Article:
What is OneMECK’s vision?
OneMECK imagines a Charlotte-Mecklenburg community where people of different means, jobs and races all live, work, and attend school together. OneMECK commits to advocating for practices and policies that will make this vision a reality.
How does OneMECK support this vision?
As a first step, we encourage the Board of Education to make socioeconomic balance a top priority in pupil assignment. We believe this will create greater opportunity for all, and increase the health of our community. We also ask the Board to employ a consultant as they make their decisions. A consultant can study our city and surrounding towns and bring the most effective legal solutions to bear on the student assignment plan. Any assignment plan should be grounded in the specifics of our community and benefit from the best practices employed in other communities and school districts. Finally, we call on our city, town, and county leaders to support this goal with housing policies that promote balanced neighborhoods.
Is it legal for CMS to make socioeconomic balance a priority of its assignment strategy?
Yes. Recent court decisions have barred most uses of racial priorities in school assignment around the country. But a number of districts use socioeconomic balance as a key component of assignment plans. Our area’s demographics also mean that creating greater socioeconomic balance will have the added benefit of increasing racial and cultural diversity.
Does OneMECK look for this change to happen immediately?
No. More economically and racially balanced schools and neighborhoods cannot happen overnight. However, our community’s rapid growth and demographic change, coupled with the Board of Education schedule for implementing a new pupil assignment plan in 2016-17, opens the door for reintegration. While the school assignment plan is not the only way to achieve balanced schools, it is a powerful tool if used effectively.
How does OneMECK define diversity?
OneMECK recognizes and values cultural, ethnic, religious, linguistic, and racial diversity in schools. However, the research clearly demonstrates that socioeconomic diversity has a profound impact on student achievement and educational opportunity. Therefore, when OneMECK considers diversity in pupil assignment it is referencing socioeconomic makeup of schools.
Why does OneMECK believe diverse schools are important?
Diverse schools meet the needs of all children while also building a strong future for Charlotte-Mecklenburg.
Diverse schools offer a better social and academic education for all children. Decades of studies have shown that offering low-income children access to a middle class learning environment is the best and most cost effective way to improve educational outcomes, and to lower the achievement gap. These studies also show the academic performance of better-off students does not drop in economically balanced schools. They reveal a strengthening of critical thinking skills for all students educated in diverse schools, as well as an increase in the cultural competency skills essential for success in our global workforce. In addition, social science research increasingly finds that wealthy children raised in economically isolated communities have higher incidents of drug use and social and emotional problems.
Economically and racially segregated schools harm our community. When children are not effectively educated, they cannot thrive in today’s society. A large pool of poorly educated residents holds a community back. Recent studies have placed Charlotte near the bottom of the nation in terms of social mobility, in part because of our large number of high-poverty schools.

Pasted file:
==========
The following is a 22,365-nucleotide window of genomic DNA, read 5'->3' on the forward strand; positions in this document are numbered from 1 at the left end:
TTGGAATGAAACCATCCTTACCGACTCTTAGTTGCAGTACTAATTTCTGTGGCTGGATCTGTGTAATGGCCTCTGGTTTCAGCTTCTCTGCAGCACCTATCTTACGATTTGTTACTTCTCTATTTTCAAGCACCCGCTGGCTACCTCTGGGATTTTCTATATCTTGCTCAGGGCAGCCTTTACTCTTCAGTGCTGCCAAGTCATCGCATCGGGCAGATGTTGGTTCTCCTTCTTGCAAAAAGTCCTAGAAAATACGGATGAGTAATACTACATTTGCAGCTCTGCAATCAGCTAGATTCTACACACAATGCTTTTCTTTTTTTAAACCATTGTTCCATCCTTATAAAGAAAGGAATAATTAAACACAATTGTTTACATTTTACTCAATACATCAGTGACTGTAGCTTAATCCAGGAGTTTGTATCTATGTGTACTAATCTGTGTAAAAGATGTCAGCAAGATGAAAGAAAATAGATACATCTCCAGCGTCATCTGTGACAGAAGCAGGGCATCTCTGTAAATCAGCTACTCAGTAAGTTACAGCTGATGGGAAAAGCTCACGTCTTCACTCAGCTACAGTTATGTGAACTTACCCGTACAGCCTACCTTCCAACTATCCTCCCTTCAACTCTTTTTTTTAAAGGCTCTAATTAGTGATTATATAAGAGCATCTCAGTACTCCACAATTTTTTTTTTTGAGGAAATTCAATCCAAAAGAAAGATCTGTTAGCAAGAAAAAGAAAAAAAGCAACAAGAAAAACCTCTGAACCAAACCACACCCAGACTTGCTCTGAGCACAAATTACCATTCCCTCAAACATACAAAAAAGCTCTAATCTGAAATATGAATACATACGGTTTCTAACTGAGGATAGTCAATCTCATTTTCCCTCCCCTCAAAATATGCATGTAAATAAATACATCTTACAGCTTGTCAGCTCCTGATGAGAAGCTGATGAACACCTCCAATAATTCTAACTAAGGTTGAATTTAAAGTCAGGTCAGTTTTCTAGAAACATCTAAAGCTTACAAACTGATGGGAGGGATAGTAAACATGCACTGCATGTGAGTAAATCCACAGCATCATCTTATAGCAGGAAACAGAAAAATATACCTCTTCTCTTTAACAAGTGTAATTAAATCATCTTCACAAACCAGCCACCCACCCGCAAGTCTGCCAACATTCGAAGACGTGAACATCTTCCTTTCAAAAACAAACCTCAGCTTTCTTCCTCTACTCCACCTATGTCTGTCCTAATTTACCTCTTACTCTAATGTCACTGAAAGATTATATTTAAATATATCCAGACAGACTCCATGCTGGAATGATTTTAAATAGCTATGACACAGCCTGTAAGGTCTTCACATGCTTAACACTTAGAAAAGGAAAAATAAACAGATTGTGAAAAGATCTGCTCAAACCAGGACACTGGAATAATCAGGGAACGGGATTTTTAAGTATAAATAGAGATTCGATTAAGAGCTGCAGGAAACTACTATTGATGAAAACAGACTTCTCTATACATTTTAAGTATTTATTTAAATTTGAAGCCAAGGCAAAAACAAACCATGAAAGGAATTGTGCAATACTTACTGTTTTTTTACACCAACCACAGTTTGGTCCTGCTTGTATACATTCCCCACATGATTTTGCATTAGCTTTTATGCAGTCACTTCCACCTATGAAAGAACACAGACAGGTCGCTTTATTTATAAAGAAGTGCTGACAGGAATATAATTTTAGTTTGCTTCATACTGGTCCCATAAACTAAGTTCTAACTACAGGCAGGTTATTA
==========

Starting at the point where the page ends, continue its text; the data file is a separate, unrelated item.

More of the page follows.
“I’m happy with my child’s school. I don’t want a new pupil assignment plan.”
The Board of Education reviews and revises pupil assignment every six years. The Board has begun that revision. Current school assignments will change for many students no matter which guiding principle is given priority. We believe greater economic and racial integration will expand our students’ educational opportunities, while weaving our community into a strong whole.
Will more integrated schools mean my children will be on a school bus for even longer?
Not necessarily. Buses are now and will remain a vital part of the public education system. In fact, we currently bus children farther than we ever did during the height of CMS’s previous desegregation efforts. A wide variety of other tools are available, among them combined school attendance zones, paired schools, adjusted school boundaries, and full or partial magnets. Expert consultation can use such strategies to guide an effective new CMS pupil assignment plan.
Isn’t school quality really all about the teachers?
Excellent teaching is vital, yet not enough. Decades of research support the idea that the most important school-based factor in determining academic achievement is the economic makeup of the school the child attends. The peer group impact is greater than that of the teacher. In addition, schools with high concentrations of impoverished children overwhelm and burn out even the best teachers. Despite bonuses, commitment to children, and other forms of motivation, high poverty schools suffer from a constant “churn” of staff turnover.
Who funds OneMECK?
OneMECK is a volunteer, grassroots organization whose members cover incidental expenses.
What does it mean to be a member of OneMECK?
Individuals and organizations joining OneMECK support our mission and help us reach out to other groups and individuals. We encourage member organizations to decide for themselves how best to advocate for the mission.
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